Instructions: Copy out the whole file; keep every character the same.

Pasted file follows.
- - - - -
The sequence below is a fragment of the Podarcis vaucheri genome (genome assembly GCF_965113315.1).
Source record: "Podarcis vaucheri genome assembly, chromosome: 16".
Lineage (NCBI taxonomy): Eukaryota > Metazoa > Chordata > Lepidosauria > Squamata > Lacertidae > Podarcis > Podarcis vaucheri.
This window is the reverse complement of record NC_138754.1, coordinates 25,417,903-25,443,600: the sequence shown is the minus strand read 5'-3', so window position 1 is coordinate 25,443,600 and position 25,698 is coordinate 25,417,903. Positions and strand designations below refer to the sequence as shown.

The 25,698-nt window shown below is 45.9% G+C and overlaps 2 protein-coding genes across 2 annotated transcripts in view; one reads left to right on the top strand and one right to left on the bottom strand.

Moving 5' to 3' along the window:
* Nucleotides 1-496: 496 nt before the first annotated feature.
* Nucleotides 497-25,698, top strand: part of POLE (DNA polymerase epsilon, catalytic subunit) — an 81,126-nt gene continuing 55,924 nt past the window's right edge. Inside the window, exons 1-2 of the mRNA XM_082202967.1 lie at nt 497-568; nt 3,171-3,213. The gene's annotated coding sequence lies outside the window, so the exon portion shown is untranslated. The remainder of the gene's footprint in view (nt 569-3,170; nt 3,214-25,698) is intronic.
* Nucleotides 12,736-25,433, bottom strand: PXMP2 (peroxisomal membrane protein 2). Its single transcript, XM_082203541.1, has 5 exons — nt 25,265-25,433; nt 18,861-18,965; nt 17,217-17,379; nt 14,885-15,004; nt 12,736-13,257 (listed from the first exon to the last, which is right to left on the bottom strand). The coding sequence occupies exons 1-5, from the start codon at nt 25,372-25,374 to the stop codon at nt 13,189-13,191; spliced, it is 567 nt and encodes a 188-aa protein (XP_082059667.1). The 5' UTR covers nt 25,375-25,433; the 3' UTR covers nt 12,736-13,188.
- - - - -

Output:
The sequence below is a fragment of the Podarcis vaucheri genome (genome assembly GCF_965113315.1).
Source record: "Podarcis vaucheri genome assembly, chromosome: 16".
Lineage (NCBI taxonomy): Eukaryota > Metazoa > Chordata > Lepidosauria > Squamata > Lacertidae > Podarcis > Podarcis vaucheri.
This window is the reverse complement of record NC_138754.1, coordinates 25,417,903-25,443,600: the sequence shown is the minus strand read 5'-3', so window position 1 is coordinate 25,443,600 and position 25,698 is coordinate 25,417,903. Positions and strand designations below refer to the sequence as shown.

The 25,698-nt window shown below is 45.9% G+C and overlaps 2 protein-coding genes across 2 annotated transcripts in view; one reads left to right on the top strand and one right to left on the bottom strand.

Moving 5' to 3' along the window:
* Nucleotides 1-496: 496 nt before the first annotated feature.
* Nucleotides 497-25,698, top strand: part of POLE (DNA polymerase epsilon, catalytic subunit) — an 81,126-nt gene continuing 55,924 nt past the window's right edge. Inside the window, exons 1-2 of the mRNA XM_082202967.1 lie at nt 497-568; nt 3,171-3,213. The gene's annotated coding sequence lies outside the window, so the exon portion shown is untranslated. The remainder of the gene's footprint in view (nt 569-3,170; nt 3,214-25,698) is intronic.
* Nucleotides 12,736-25,433, bottom strand: PXMP2 (peroxisomal membrane protein 2). Its single transcript, XM_082203541.1, has 5 exons — nt 25,265-25,433; nt 18,861-18,965; nt 17,217-17,379; nt 14,885-15,004; nt 12,736-13,257 (listed from the first exon to the last, which is right to left on the bottom strand). The coding sequence occupies exons 1-5, from the start codon at nt 25,372-25,374 to the stop codon at nt 13,189-13,191; spliced, it is 567 nt and encodes a 188-aa protein (XP_082059667.1). The 5' UTR covers nt 25,375-25,433; the 3' UTR covers nt 12,736-13,188.